Since 4 a.m., you've been straddling a narrow path on the edge of a rushing current, your back against a steep slope of hard-packed mud. There's barely room to swing the rod, your feet are wet and you can forget about a place to sit.
Head over to Lake Hood, the busiest seaplane port in the world with more than 1,000 aircraft basing themselves on the lake. There are more than 90,000 takeoffs a year, so you'll be able to book a flight on just about any day.
I've traveled all over the world, yet every time I am away I long to return to you. Every season brings a different adventure and unique beauty, but nothing compares to the sights and scents of late summer.
Whether a cheap cruise or an expensive fishing trip, if you want to have your hand held -- or if you just feel like blowing a bunch of cash -- operators are standing by. It doesn't have to be like that, though.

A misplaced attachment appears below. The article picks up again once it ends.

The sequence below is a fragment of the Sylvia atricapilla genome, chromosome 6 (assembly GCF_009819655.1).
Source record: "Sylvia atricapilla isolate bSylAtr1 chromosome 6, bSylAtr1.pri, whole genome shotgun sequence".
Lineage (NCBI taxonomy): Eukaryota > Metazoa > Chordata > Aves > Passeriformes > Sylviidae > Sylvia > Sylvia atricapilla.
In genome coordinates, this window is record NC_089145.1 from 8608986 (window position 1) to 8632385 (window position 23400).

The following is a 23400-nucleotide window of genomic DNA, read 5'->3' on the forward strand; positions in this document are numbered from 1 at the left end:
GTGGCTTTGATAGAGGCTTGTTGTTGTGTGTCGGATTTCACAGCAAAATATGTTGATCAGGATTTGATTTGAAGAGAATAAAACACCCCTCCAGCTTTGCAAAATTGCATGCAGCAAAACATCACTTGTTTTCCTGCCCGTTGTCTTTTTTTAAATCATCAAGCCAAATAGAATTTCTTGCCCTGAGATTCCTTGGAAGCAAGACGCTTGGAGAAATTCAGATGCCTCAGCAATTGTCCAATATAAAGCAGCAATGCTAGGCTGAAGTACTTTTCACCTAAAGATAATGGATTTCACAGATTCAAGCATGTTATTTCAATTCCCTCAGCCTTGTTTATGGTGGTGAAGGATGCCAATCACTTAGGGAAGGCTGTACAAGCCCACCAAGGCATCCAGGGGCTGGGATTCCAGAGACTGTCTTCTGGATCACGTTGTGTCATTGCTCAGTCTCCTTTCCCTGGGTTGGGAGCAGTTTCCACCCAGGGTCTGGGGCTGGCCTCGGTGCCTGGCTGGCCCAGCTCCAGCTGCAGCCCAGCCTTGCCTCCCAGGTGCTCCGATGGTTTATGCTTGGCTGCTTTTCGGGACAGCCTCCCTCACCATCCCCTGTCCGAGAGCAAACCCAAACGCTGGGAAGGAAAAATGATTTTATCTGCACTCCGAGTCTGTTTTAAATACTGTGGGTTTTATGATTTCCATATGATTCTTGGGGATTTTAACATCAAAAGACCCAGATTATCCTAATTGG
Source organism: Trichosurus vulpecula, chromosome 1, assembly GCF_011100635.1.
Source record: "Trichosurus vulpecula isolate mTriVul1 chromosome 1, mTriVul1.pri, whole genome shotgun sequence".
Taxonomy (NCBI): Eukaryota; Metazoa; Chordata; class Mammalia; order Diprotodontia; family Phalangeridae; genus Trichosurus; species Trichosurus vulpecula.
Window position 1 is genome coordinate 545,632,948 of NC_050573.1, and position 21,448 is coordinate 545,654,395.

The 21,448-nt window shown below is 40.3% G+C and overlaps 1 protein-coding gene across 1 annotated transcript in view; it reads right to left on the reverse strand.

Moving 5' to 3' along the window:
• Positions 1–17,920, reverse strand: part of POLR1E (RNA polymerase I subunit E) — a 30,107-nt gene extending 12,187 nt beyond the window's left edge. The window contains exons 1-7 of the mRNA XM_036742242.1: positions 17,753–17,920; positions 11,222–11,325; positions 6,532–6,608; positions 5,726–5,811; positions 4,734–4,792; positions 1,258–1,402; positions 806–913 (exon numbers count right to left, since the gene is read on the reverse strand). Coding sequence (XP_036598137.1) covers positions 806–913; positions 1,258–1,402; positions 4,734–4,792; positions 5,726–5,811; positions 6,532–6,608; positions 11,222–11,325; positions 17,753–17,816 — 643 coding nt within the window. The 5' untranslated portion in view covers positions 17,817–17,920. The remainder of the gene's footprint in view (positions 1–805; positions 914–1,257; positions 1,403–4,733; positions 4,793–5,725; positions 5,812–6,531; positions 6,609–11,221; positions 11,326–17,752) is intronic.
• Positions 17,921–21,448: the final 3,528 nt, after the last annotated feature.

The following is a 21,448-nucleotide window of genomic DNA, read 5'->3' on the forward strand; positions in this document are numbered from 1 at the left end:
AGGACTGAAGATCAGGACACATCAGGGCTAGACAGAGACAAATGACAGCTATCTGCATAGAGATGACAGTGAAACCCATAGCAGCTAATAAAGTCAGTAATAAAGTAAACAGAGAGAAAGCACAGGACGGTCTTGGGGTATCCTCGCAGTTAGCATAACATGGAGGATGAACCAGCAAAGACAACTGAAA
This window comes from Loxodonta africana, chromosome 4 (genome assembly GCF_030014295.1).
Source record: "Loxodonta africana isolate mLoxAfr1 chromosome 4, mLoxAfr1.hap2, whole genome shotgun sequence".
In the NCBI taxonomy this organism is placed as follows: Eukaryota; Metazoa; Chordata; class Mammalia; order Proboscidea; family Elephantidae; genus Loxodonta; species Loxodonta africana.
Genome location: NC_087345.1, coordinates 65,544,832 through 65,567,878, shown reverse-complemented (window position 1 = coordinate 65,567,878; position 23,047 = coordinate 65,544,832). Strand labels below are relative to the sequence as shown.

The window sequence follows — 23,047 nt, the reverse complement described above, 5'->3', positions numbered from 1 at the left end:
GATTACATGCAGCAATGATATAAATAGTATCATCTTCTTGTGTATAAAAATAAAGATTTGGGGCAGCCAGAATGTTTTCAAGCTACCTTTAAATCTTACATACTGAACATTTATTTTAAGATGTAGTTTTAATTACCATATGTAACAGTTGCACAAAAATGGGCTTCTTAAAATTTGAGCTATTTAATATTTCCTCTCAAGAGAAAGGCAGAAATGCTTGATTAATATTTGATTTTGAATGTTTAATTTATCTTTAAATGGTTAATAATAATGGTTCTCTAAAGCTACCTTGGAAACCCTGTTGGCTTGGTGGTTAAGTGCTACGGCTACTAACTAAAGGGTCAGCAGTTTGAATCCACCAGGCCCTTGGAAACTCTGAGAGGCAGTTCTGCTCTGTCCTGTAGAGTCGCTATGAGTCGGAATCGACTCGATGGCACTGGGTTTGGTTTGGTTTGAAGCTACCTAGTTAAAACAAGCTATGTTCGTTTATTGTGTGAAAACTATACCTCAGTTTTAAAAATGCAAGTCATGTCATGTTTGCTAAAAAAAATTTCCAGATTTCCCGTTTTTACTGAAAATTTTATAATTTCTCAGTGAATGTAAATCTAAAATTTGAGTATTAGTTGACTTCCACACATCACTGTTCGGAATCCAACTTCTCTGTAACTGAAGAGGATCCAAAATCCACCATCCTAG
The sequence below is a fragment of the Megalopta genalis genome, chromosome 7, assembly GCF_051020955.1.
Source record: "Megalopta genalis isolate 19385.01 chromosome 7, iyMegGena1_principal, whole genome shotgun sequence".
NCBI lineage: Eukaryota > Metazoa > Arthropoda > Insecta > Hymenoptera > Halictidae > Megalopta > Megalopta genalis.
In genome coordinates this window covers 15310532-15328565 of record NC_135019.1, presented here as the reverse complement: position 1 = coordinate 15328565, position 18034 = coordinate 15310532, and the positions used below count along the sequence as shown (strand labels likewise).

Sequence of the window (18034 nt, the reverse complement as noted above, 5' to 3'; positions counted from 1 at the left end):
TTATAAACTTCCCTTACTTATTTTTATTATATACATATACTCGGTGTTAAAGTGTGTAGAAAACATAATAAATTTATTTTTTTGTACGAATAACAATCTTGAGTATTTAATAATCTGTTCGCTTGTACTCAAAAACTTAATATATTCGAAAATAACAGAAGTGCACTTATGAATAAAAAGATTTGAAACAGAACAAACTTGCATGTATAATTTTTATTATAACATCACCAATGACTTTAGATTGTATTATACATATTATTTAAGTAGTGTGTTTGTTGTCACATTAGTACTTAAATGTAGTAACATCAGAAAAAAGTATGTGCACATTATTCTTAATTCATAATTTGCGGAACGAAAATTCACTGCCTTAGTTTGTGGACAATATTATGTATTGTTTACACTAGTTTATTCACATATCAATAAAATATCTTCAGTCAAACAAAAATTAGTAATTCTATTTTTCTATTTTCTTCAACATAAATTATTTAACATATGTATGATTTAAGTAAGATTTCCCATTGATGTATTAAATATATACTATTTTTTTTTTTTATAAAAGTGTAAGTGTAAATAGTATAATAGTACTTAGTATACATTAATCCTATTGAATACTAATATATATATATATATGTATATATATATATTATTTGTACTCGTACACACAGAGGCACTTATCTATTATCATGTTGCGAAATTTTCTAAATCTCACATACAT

Alas, as it turned out I returned only for visits, visits that always make me wonder if maybe we shouldn't just sell everything back in the lower 48 and stake out a new claim on your beautiful, rugged terrain.
What would an America under tyrannical Canadian rule look like? More polite? Cheaper health care? Would we all have to call macaroni and cheese "Kraft dinner"? The best way to envision this nightmarish alternate-universe dystopia is to peek in on the quiet town of Hyder, Alaska.
Alaska is sometimes thought of as America's last frontier, with the state's rugged mountains covering huge amounts of land, much of it largely untouched by humans. An Alaskin cruise brings passengers alongside wildlife and glaciers with panoramic views from the ship's deck.
The trick is to find out where the bears go to eat, and follow them. And where do they go every summer and have for centuries? To the rivers, brooks and creeks where their primary diet, the salmon, are swimming upstream.